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The history of the instant noodle

24 March 2017

Instant noodles today can be picked up in almost any shop at an incredibly low price; however, it hasn’t always been that way. Instant noodles were once only a novelty item that not many could afford to eat on a regular basis. The noodle has come on quite the journey since it was first marketed back in 1958, having been named as “the best invention of the 20 century” by the Japanese in a 2010 poll; continue reading to learn about the interesting history of the instant noodle.

The instant noodle was first created after the tsunami disaster and the nuclear disasters of Nagasaki and Hiroshima, in an attempt to end the world hunger that still plagued on long after World War II had ended. Momofuku Ando, the Taiwanese-Japanese inventor if instant noodles claimed: “peace will come to the world when all its people have enough to eat.” For this reason, he dedicated much of his spare time to trailing recipes to try to create something that could end world hunger.

Having spent years trying to perfect the recipe for preserved ramen noodles, rumour has it that he accidently stumbled upon the solution when he accidently dropped a noodle into a pan of tempura oil where his wife was cooking. He then discovered the perfect way to preserve the noodles that filled so many with comfort during the hard times in Japan. The frying process made the noodles much more porous, meaning that the noodles would cook quickly, or “instantly”. Could he have discovered the cure for world hunger with ramen noodles?

Through this method of frying, the life of the noodle was extended way beyond what had ever been possible before which was quite revolutionary at the time. Momofuku Ando marketed these instant noodles in 1958, under his own company, Nissin. The brand of noodles itself was named Chikin Ramen and came in a noodle block of very similar form to those that we see on supermarket shelves today. The main ingredients that make an instant noodle are quite simple, wheat flour, salt and water, with a few additional ingredients that include potato starches, palm oil and seasoning.

When the noodles first came to market, they were sold at the price of 35 yen, (which in today’s currency is around 25p) but at the time, this was a high price for the item, giving it a luxury tag. Fresh noodles at the time retailed for around 5 yen, so instant noodles were around six times more expensive.

This however, didn’t stop their popularity from rising, with a push in promotion efforts by the Mitsubishi Corporation, the instant noodle rose to fame quickly and lead to further development of these exciting products. The popularity of the instant noodle soon spread across many areas of the globe, providing the catalyst for Ando’s personal hobby to develop into a multinational corporation.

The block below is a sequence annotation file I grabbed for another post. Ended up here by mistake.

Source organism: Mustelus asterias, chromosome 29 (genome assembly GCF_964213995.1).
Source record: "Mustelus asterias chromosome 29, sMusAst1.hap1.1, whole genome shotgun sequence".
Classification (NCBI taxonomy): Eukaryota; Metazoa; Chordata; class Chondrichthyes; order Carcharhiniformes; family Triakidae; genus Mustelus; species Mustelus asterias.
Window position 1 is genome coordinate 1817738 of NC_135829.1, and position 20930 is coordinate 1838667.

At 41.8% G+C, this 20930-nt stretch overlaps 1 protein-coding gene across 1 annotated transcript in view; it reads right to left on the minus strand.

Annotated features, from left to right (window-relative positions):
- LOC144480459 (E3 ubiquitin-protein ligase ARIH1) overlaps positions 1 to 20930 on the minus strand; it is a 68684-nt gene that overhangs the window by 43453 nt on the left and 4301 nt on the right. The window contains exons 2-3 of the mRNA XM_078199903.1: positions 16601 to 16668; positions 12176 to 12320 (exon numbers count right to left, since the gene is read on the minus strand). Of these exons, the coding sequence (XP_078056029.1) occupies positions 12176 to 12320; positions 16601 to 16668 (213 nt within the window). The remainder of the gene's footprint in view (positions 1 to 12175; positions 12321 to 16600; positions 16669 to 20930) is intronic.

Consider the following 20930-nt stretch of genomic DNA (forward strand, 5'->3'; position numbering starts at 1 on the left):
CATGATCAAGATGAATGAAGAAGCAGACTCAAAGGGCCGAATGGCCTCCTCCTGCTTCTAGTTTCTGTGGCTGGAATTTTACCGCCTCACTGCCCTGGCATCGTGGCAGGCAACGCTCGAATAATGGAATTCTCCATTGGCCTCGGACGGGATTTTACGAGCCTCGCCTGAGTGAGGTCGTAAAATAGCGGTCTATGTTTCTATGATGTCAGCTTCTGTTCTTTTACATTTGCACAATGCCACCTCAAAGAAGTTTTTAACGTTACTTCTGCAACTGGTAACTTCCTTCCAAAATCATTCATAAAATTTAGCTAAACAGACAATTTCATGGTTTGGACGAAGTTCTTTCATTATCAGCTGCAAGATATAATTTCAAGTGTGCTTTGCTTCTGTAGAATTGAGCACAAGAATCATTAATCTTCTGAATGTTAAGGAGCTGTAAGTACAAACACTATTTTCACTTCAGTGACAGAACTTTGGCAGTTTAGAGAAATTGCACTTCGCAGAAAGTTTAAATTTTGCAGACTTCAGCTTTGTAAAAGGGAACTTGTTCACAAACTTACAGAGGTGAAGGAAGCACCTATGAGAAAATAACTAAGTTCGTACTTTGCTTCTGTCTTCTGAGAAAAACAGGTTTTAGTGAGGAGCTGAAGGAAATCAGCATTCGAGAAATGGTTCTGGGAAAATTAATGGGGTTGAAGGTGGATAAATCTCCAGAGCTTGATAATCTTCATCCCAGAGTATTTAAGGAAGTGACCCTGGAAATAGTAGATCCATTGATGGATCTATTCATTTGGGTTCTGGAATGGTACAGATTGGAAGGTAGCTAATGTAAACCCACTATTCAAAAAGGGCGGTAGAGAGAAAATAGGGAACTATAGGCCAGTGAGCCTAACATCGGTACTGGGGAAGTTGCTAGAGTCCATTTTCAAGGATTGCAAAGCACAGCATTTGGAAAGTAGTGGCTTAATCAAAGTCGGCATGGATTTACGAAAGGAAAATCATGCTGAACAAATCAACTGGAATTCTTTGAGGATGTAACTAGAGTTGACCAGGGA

The next step for Nissin was to produce “cup noodles”, where the instant noodles could be cooked from within the cup and needed almost nothing else to complete the dish other than boiling water. A revolution at the time, this was one of the most convenient foods on the market, and as the processes developed, dried vegetables were added to make for a more substantial meal. The idea has come to Ando whilst on a business trip to America, inspired by the Styrofoam cups that he watched be filled with coffee. He transformed this idea to expand his noodle offering to give even more convenience than ever before!

Ando even moved on to develop “Space Ram” or space ramen, which was vacuum packed instant noodles that could be enjoyed from space! These were actually taken on the 2005 Discovery space shuttle by astronaut Soichi Noguchi. Momofuku, unfortunately died just a couple of short years later having achieved one of his greatest dreams. However, his spirit lives on in the national symbol that is the instant ramen noodle!

The rest, as they say, is history! Today it is estimated that approximately 96 billion servings of instant noodles are served each and every year, eaten all across the globe, and the company responsible, Nissin, are said to earn more than $3 billion in profits each and every year. Feeding starving university students, and many others. Although the instant may not have solved the problem of world hunger completely, it certainly made a massive impact. Due to the mass success of the instant noodle, the price has now dropped to a more than affordable cost of an average of £0.10 per pack. You could eat ramen for three meals a day for an entire year for an estimated cost of just £130! The vast variety of flavours available today continues to expand, growing the global love for the comforting food that was created in a time of such hardship. All praise Momofuku Ando, the creator of the instant noodle, and as he would have said: “Mankind is Noodlekind.”

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